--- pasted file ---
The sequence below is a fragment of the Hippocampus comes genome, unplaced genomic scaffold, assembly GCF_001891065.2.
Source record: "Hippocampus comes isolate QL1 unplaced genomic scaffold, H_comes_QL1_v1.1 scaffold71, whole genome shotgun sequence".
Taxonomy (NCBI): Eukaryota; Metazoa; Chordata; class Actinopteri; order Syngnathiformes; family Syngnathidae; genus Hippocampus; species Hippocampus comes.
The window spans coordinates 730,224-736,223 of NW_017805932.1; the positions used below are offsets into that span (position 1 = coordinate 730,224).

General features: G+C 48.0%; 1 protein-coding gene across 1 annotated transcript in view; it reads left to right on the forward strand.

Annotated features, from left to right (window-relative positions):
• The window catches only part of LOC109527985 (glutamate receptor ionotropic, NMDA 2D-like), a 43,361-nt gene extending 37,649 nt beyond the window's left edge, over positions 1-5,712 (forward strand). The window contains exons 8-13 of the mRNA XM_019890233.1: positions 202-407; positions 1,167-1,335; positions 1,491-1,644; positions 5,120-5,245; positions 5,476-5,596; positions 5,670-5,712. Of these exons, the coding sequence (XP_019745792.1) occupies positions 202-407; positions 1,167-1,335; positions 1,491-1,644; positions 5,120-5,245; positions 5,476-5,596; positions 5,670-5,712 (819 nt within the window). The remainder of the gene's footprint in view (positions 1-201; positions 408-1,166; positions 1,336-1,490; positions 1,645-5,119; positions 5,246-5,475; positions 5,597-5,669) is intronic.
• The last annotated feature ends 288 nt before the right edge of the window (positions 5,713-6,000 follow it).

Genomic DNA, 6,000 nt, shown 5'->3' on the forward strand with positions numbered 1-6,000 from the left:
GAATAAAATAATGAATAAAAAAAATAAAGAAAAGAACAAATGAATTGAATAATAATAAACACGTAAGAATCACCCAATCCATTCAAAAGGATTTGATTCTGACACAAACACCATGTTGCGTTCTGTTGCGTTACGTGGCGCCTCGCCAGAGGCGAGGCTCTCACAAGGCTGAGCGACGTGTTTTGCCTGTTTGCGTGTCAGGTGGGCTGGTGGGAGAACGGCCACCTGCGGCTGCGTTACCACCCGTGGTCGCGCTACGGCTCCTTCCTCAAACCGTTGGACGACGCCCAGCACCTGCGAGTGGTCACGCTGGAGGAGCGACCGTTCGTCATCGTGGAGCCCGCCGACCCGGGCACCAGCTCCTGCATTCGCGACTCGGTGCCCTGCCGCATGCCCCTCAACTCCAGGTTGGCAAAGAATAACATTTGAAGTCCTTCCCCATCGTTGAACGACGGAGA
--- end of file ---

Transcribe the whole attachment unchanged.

The sequence below is a fragment of the Hippocampus comes genome, unplaced genomic scaffold, assembly GCF_001891065.2.
Source record: "Hippocampus comes isolate QL1 unplaced genomic scaffold, H_comes_QL1_v1.1 scaffold71, whole genome shotgun sequence".
Taxonomy (NCBI): Eukaryota; Metazoa; Chordata; class Actinopteri; order Syngnathiformes; family Syngnathidae; genus Hippocampus; species Hippocampus comes.
The window spans coordinates 730,224-736,223 of NW_017805932.1; the positions used below are offsets into that span (position 1 = coordinate 730,224).

General features: G+C 48.0%; 1 protein-coding gene across 1 annotated transcript in view; it reads left to right on the forward strand.

Annotated features, from left to right (window-relative positions):
• The window catches only part of LOC109527985 (glutamate receptor ionotropic, NMDA 2D-like), a 43,361-nt gene extending 37,649 nt beyond the window's left edge, over positions 1-5,712 (forward strand). The window contains exons 8-13 of the mRNA XM_019890233.1: positions 202-407; positions 1,167-1,335; positions 1,491-1,644; positions 5,120-5,245; positions 5,476-5,596; positions 5,670-5,712. Of these exons, the coding sequence (XP_019745792.1) occupies positions 202-407; positions 1,167-1,335; positions 1,491-1,644; positions 5,120-5,245; positions 5,476-5,596; positions 5,670-5,712 (819 nt within the window). The remainder of the gene's footprint in view (positions 1-201; positions 408-1,166; positions 1,336-1,490; positions 1,645-5,119; positions 5,246-5,475; positions 5,597-5,669) is intronic.
• The last annotated feature ends 288 nt before the right edge of the window (positions 5,713-6,000 follow it).

Genomic DNA, 6,000 nt, shown 5'->3' on the forward strand with positions numbered 1-6,000 from the left:
GAATAAAATAATGAATAAAAAAAATAAAGAAAAGAACAAATGAATTGAATAATAATAAACACGTAAGAATCACCCAATCCATTCAAAAGGATTTGATTCTGACACAAACACCATGTTGCGTTCTGTTGCGTTACGTGGCGCCTCGCCAGAGGCGAGGCTCTCACAAGGCTGAGCGACGTGTTTTGCCTGTTTGCGTGTCAGGTGGGCTGGTGGGAGAACGGCCACCTGCGGCTGCGTTACCACCCGTGGTCGCGCTACGGCTCCTTCCTCAAACCGTTGGACGACGCCCAGCACCTGCGAGTGGTCACGCTGGAGGAGCGACCGTTCGTCATCGTGGAGCCCGCCGACCCGGGCACCAGCTCCTGCATTCGCGACTCGGTGCCCTGCCGCATGCCCCTCAACTCCAGGTTGGCAAAGAATAACATTTGAAGTCCTTCCCCATCGTTGAACGACGGAGA